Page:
You've probably read or heard comments like these in response to the suicide of 8-year-old Gabriel Taye, a Carson School third-grader who took his own life in January. You might have made one yourself. An event as stunning as the suicide of a young child seems as though it must provoke some kind of shift -- and soon -- in the way schools handle issues such as student mental health.
John Cook survived his own suicide attempt years ago, but he is still waiting for things to change.
Cook, now 17, was rushed from Clark Montessori School to the hospital at 13 after attempting to take his own life with a handful of his mother's blood pressure pills. At the time, he said, his only thought was of showing the classmates who had bullied him -- over his weight, over his appearance, over a dozen tiny things -- how badly he'd been hurt.
His best friend, Kimera Starnes, said she'd seen some of the warning signs but felt helpless to act.
"I just felt like I couldn't help him when I wanted to," she said.
Cook survived. In the aftermath, he spent time in counseling, leaned strategies to handle bullying, and healed with the support of his family. He returned to school with new coping tools in hand, and his family met with district representatives to discuss the problem.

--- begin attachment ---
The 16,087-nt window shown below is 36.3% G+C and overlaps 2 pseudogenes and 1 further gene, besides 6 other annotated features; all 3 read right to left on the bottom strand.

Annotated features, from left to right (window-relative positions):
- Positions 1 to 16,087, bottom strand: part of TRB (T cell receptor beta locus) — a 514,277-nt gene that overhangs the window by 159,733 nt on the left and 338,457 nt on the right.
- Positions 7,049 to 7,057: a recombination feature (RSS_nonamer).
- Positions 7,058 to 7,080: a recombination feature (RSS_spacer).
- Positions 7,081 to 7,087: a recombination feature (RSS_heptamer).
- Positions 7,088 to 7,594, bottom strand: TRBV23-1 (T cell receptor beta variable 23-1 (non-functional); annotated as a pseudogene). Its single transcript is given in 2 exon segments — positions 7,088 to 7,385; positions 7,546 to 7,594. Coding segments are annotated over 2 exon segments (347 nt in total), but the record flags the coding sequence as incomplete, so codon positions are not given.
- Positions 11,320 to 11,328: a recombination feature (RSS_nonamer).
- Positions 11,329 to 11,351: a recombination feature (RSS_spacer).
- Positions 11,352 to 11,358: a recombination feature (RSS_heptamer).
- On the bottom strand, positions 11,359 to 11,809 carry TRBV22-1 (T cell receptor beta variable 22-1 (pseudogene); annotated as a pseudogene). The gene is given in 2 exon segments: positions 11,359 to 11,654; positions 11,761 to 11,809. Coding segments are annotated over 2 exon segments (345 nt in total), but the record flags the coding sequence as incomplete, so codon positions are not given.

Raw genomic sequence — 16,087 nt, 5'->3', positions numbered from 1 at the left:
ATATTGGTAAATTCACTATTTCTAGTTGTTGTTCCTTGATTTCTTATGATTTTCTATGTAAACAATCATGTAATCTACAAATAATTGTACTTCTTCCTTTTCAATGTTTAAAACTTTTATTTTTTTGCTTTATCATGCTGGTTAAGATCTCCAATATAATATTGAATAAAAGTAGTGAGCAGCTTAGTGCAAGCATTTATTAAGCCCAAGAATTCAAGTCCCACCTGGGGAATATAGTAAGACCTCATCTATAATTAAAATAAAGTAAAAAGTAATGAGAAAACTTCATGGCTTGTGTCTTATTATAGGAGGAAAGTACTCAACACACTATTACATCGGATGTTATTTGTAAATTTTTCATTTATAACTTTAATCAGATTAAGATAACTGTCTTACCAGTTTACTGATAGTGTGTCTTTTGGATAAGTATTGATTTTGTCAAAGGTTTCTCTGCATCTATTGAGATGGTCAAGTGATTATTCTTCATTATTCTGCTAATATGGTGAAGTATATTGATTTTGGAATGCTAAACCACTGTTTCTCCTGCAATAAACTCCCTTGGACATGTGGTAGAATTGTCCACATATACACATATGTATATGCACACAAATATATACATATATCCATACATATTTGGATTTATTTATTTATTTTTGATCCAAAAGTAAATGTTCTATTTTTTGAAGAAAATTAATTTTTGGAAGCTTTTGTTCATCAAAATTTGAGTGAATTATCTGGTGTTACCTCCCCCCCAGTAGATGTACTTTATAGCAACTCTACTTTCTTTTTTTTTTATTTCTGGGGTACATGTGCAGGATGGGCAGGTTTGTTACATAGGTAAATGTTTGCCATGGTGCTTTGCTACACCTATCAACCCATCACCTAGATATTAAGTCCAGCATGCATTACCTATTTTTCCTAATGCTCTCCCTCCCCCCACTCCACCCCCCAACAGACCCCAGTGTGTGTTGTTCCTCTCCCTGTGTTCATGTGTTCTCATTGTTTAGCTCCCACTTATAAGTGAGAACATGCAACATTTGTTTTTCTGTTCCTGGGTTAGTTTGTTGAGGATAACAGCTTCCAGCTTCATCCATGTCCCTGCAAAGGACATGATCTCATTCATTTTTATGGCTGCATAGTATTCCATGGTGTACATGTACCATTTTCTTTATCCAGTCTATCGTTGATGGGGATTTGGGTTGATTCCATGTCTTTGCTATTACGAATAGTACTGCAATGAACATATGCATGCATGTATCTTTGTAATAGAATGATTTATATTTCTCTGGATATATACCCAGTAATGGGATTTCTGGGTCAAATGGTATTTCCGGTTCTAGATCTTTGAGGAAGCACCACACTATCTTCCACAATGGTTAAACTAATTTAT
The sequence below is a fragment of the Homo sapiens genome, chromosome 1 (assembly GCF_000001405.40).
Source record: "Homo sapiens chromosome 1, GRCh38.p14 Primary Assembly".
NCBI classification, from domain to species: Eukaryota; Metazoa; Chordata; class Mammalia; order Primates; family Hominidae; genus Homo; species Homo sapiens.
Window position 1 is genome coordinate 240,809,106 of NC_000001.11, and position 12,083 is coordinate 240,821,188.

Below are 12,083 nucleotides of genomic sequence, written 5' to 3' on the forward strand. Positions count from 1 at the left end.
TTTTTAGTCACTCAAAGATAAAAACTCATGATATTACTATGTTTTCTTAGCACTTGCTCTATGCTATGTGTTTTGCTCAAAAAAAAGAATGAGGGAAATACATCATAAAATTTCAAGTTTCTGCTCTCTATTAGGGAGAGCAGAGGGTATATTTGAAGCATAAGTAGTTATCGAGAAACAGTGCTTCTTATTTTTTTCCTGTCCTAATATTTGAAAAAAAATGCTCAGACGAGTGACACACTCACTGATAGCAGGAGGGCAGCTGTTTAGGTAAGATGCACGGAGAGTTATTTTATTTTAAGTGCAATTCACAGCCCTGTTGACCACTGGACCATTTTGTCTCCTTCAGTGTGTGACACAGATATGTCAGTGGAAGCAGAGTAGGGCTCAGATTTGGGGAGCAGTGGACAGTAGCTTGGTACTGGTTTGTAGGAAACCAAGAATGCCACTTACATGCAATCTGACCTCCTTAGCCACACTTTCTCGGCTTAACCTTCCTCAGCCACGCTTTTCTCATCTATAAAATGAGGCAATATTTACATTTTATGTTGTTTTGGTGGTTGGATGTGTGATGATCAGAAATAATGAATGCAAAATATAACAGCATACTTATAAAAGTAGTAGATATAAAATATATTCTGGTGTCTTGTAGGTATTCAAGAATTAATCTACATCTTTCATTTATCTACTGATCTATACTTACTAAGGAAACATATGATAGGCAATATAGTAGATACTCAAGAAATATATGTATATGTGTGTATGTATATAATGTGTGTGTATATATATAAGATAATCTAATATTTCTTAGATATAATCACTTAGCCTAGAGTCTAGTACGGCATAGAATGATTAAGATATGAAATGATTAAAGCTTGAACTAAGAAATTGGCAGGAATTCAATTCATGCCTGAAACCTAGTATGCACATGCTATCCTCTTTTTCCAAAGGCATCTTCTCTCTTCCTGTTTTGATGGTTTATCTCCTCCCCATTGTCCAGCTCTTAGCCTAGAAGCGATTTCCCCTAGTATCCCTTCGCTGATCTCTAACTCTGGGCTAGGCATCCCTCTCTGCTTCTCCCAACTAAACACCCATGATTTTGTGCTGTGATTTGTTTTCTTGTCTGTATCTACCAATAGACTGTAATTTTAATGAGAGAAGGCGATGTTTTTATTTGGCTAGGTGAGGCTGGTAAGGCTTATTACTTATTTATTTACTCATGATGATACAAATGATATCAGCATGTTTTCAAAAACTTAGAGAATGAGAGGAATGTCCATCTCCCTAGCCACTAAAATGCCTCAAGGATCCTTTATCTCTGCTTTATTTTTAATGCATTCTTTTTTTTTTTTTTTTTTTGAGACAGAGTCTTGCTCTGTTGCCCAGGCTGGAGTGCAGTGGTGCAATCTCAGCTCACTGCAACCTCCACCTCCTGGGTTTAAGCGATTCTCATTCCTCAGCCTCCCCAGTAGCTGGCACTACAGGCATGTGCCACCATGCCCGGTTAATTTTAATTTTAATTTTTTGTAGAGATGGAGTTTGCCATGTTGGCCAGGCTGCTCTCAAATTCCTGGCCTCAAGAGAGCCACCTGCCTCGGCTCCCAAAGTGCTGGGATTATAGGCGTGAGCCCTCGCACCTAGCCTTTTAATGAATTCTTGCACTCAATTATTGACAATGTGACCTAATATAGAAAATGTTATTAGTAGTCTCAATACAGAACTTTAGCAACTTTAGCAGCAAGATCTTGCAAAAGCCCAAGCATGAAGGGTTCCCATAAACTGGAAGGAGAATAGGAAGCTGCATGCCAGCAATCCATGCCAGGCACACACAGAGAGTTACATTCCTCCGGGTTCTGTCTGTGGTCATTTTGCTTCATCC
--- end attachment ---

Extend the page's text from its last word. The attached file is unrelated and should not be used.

But he said the abuse he endured from his classmates didn't stop.
"Just because you say it ends in the office doesn't mean it ends in the office," he said.
He said they continued to call him fat and a bed-wetter. They said he smelled bad. They chucked homophobic slurs at him and watched him smart under their words. Weeks before WCPO sat down with Cook's family, a group of his classmates broke the prom prince crown he'd been awarded at a school dance, he said.
His mother, Marci Cook, made another visit to talk to school administrators about the incident.
"They don't see the tears," she said. "They don't see the, ‘I am not hungry,' and you're trying to pry out of them what's wrong, what happened."
Janet Walsh with Cincinnati Public Schools confirmed the Cook family had met several times with officials over the years, and she praised John for speaking publicly about his experience at a recent school board meeting. According to Walsh, school board members were moved by his story and his courage.
That isn't enough, John and his mother said.
"Act on it," John advised teachers. "When you see (bullying) happening or hear about it happening, if a student comes to your office and says, ‘Okay, this is what is happening,' listen to the students."
Because the bullying hasn't stopped, he'll spend his senior year at Shroder High -- away from the classmates who he said had tormented him. His mother said she hopes the move is enough.